...an unpaid sabbatical. Just call it a break. I've fallen well short of my original goals for this blog and am too busy to continue at this time. Thanks for the comments and feedback people have given me by email and other means. I will continue to find solace in nature walks, with or without camera and notebook, but I will take at least a two-month break from posting here.
I have been teaching since 1965 and have recently joined the English Department as an Associate Faculty member at Feather River College. Recently taught Nature Literature in America and am currently teaching Interpersonal Communication and Basic Reading and Writing.
Our cat, Hershey, was probably wondering where the bird went, just as I was. So, the subject here is the holes made by the Red-breasted Sapsucker. Upon first sighting of these holes, I wouldn't have known what woodpecker made them. But for several summers in a row, I saw a Red-breasted Sapsucker on my birch trees. Then, I looked up the bird in a field guide and found that it prefers deciduous trees over conifers, and that its holes are usually wider than tall and are made in horizontal rows. This sample from my neighbor's birch tree checks out on all points.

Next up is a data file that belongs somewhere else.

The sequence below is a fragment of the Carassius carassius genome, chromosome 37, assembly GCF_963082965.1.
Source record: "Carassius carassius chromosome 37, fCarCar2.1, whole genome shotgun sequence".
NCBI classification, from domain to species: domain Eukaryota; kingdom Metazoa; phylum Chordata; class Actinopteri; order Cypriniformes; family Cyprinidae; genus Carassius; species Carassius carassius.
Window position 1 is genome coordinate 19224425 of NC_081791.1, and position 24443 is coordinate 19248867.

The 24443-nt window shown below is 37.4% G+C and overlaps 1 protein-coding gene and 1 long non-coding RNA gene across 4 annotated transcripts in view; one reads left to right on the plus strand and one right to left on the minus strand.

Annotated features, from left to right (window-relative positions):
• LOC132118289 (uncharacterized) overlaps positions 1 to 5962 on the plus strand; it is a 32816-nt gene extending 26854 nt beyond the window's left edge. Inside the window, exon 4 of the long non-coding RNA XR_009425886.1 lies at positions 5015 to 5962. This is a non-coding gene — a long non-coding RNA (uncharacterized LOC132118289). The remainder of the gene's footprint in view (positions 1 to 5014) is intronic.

From now on, I think I will recognize the drilling of this bird on other trees. In fact, I think I've seen them on a small ornamental tree planted in the median strip of one of the college's parking lots. I think I'll start parking there until that hypothesis is confirmed or rejected by an actual sighting. My distance vision is not very good, so this way I can be a bird-watcher over a short distance - even while sitting in my car!
I brought this particular log indoors to burn in our wood stove. At first, I was tempted to add it to my collectibles - or collectables; not sure which - a topic for my next blog post. Tentative title: Musings of a Pack Rat.